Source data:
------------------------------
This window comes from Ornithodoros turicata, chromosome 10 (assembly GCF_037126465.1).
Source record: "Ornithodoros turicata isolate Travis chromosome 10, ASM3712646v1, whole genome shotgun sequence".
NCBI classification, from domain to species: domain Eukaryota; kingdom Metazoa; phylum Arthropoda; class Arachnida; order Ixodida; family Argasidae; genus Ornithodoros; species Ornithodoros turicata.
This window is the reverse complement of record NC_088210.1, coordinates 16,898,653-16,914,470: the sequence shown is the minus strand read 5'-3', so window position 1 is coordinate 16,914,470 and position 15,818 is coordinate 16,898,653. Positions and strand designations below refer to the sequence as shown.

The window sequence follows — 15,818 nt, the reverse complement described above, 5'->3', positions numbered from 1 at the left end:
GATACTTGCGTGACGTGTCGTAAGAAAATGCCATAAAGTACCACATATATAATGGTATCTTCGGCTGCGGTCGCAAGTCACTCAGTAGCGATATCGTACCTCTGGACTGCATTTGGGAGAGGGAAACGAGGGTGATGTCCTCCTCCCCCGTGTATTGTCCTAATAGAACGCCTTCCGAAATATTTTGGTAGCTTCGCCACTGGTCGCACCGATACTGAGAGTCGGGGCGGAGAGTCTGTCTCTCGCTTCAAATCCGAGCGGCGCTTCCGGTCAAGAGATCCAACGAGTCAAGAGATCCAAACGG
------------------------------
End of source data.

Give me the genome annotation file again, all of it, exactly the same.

This window comes from Ornithodoros turicata, chromosome 10 (assembly GCF_037126465.1).
Source record: "Ornithodoros turicata isolate Travis chromosome 10, ASM3712646v1, whole genome shotgun sequence".
NCBI classification, from domain to species: domain Eukaryota; kingdom Metazoa; phylum Arthropoda; class Arachnida; order Ixodida; family Argasidae; genus Ornithodoros; species Ornithodoros turicata.
This window is the reverse complement of record NC_088210.1, coordinates 16,898,653-16,914,470: the sequence shown is the minus strand read 5'-3', so window position 1 is coordinate 16,914,470 and position 15,818 is coordinate 16,898,653. Positions and strand designations below refer to the sequence as shown.

The window sequence follows — 15,818 nt, the reverse complement described above, 5'->3', positions numbered from 1 at the left end:
GATACTTGCGTGACGTGTCGTAAGAAAATGCCATAAAGTACCACATATATAATGGTATCTTCGGCTGCGGTCGCAAGTCACTCAGTAGCGATATCGTACCTCTGGACTGCATTTGGGAGAGGGAAACGAGGGTGATGTCCTCCTCCCCCGTGTATTGTCCTAATAGAACGCCTTCCGAAATATTTTGGTAGCTTCGCCACTGGTCGCACCGATACTGAGAGTCGGGGCGGAGAGTCTGTCTCTCGCTTCAAATCCGAGCGGCGCTTCCGGTCAAGAGATCCAACGAGTCAAGAGATCCAAACGG